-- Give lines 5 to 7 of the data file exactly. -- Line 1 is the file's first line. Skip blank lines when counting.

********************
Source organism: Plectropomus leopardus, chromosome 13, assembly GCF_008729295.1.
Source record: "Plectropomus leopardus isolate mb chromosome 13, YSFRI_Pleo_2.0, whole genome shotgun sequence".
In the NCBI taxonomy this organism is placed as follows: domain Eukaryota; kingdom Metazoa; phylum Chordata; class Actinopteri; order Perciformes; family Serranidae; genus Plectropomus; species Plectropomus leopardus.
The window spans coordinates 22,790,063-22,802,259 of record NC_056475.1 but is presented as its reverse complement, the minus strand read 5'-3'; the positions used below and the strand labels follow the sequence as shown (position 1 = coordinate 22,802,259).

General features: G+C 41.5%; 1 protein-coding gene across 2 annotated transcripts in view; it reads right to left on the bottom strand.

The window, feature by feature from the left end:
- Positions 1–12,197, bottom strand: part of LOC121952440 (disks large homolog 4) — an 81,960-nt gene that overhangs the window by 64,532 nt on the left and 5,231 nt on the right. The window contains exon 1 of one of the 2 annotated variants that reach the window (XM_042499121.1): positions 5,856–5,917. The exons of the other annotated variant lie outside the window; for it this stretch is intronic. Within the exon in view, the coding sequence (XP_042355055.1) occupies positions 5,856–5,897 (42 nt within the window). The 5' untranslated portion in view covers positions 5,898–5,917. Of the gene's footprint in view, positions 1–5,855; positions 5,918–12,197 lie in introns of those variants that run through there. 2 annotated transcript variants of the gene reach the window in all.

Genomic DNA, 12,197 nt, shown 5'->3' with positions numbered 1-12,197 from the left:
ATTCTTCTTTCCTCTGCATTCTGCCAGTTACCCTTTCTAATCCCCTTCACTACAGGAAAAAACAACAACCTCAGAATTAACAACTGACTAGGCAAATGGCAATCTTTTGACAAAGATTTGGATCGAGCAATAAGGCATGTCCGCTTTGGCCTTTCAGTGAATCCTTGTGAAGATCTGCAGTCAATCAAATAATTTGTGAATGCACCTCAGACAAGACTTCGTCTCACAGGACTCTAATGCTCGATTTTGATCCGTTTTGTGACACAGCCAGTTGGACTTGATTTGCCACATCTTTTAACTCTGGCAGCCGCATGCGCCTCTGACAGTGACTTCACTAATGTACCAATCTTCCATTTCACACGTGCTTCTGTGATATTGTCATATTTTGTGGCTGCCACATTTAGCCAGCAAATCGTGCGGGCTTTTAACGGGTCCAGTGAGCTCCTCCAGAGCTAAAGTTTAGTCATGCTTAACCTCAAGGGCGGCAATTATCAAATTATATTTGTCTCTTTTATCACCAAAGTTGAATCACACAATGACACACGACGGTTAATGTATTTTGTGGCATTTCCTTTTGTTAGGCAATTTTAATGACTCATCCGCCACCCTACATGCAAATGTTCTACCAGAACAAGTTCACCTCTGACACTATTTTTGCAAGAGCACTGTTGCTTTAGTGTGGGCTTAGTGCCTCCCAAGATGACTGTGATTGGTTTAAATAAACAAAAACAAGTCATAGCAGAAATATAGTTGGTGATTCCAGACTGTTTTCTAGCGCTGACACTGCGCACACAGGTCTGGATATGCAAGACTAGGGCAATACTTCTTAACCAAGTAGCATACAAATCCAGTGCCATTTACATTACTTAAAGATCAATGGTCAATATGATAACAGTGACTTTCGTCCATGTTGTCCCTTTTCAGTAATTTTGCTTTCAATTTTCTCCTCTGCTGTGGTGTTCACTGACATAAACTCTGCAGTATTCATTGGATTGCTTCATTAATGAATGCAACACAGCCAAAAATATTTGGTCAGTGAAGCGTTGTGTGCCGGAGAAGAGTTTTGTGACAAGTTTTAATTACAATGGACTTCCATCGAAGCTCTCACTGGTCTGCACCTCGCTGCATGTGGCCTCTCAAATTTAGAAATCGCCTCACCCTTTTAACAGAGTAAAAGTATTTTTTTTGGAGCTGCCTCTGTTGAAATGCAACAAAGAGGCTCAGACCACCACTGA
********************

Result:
General features: G+C 41.5%; 1 protein-coding gene across 2 annotated transcripts in view; it reads right to left on the bottom strand.

The window, feature by feature from the left end:
- Positions 1–12,197, bottom strand: part of LOC121952440 (disks large homolog 4) — an 81,960-nt gene that overhangs the window by 64,532 nt on the left and 5,231 nt on the right. The window contains exon 1 of one of the 2 annotated variants that reach the window (XM_042499121.1): positions 5,856–5,917. The exons of the other annotated variant lie outside the window; for it this stretch is intronic. Within the exon in view, the coding sequence (XP_042355055.1) occupies positions 5,856–5,897 (42 nt within the window). The 5' untranslated portion in view covers positions 5,898–5,917. Of the gene's footprint in view, positions 1–5,855; positions 5,918–12,197 lie in introns of those variants that run through there. 2 annotated transcript variants of the gene reach the window in all.